9. The endangered animals are threatened by a number of things, including toxic red tide and run-ins with watercraft. According to Florida Today, 361 of Florida’s West Indian manatees died in 2014; 19 percent of the overall death toll came from watercraft.

10. Manatees have 2000 thick, whisker-like hairs called vibrissae on their faces, and 3000 on their bodies. These innervated follicles help the manatee sense and explore the world around it.

11. The manatee has a smooth brain, and the smallest brain of all mammals in relation to its body mass. But that doesn’t mean they’re stupid: According to a 2006 New York Times article on the work of Roger L. Reep, a neuroscientist at the University of Florida at Gainesville, manatees are “as adept at experimental tasks as dolphins, though they are slower-moving and, having no taste for fish, more difficult to motivate.”

12. Manatees are nearsighted and can see in blue, green, and gray—but not red!

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Whale Sharks Can Live for More Than a Century, Study Finds
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Some whale sharks alive today have been swimming around since the Gilded Age. The animals—the largest fish in the ocean—can live as long as 130 years, according to a new study in the journal Marine and Freshwater Research. To give you an idea of how long that is, in 1888, Grover Cleveland was finishing up his first presidential term, Thomas Edison had just started selling his first light bulbs, and the U.S. only had 38 states.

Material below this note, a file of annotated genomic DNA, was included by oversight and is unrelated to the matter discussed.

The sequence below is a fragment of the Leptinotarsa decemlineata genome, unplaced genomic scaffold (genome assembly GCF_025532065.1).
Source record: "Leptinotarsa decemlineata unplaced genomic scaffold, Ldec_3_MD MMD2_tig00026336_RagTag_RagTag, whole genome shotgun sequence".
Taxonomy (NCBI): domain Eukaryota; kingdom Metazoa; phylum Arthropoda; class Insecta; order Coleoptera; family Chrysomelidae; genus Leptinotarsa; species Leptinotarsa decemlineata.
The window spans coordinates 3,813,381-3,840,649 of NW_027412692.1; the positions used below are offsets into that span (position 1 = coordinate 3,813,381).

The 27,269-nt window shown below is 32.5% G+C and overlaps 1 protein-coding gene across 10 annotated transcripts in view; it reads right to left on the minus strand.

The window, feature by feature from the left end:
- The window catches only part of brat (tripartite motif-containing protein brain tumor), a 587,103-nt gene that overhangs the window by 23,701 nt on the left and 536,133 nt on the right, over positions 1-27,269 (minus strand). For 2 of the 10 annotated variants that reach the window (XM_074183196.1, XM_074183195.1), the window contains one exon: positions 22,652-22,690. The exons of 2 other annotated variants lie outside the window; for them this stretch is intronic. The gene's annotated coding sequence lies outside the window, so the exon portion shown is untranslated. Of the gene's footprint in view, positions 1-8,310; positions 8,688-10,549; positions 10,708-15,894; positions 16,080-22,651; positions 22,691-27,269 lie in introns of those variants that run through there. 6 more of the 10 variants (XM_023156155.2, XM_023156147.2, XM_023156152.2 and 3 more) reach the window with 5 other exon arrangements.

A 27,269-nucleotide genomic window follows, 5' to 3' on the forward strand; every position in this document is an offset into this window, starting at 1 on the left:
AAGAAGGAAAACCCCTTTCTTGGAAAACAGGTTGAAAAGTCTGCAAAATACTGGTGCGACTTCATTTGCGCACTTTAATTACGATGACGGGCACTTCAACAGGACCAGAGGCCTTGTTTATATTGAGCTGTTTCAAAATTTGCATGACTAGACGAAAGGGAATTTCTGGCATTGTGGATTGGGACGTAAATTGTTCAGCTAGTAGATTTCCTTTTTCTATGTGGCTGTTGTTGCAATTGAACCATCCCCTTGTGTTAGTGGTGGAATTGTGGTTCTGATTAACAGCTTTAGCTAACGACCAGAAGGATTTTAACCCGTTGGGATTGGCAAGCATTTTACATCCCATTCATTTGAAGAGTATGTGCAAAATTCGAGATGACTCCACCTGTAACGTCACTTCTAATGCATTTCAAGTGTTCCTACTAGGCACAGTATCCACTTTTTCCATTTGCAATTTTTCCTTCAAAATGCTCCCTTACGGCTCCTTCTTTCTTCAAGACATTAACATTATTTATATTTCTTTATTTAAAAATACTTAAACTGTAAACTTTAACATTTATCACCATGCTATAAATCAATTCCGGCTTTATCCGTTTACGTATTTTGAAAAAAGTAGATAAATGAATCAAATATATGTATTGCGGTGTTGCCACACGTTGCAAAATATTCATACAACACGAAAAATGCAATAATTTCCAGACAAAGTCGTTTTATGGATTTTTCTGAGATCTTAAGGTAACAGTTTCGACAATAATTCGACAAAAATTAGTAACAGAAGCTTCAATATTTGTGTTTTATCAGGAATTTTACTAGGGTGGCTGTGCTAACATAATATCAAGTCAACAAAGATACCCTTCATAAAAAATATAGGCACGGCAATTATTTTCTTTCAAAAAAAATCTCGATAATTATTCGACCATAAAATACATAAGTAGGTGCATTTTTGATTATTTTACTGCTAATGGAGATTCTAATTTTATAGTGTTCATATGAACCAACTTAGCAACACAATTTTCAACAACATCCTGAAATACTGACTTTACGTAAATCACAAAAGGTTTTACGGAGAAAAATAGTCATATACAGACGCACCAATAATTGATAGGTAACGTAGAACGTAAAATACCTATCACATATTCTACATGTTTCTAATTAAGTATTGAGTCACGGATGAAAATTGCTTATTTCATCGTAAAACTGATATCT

To determine whale sharks' longevity, researchers from the Nova Southeastern University in Florida and the Maldives Whale Shark Research Program tracked male sharks around South Ari Atoll in the Maldives over the course of 10 years, calculating their sizes as they came back to the area over and over again. The scientists identified sharks that returned to the atoll every few years by their distinctive spot patterns, estimating their body lengths with lasers, tape, and visually to try to get the most accurate idea of their sizes.

Using these measurements and data on whale shark growth patterns, the researchers were able to determine that male whale sharks tend to reach maturity around 25 years old and live until they’re about 130 years old. During those decades, they reach an average length of 61.7 feet—about as long as a bowling lane.

While whale sharks are known as gentle giants, they’re difficult to study, and scientists still don’t know a ton about them. They’re considered endangered, making any information we can gather about them important. And this is the first time scientists have been able to accurately measure live, swimming whale sharks.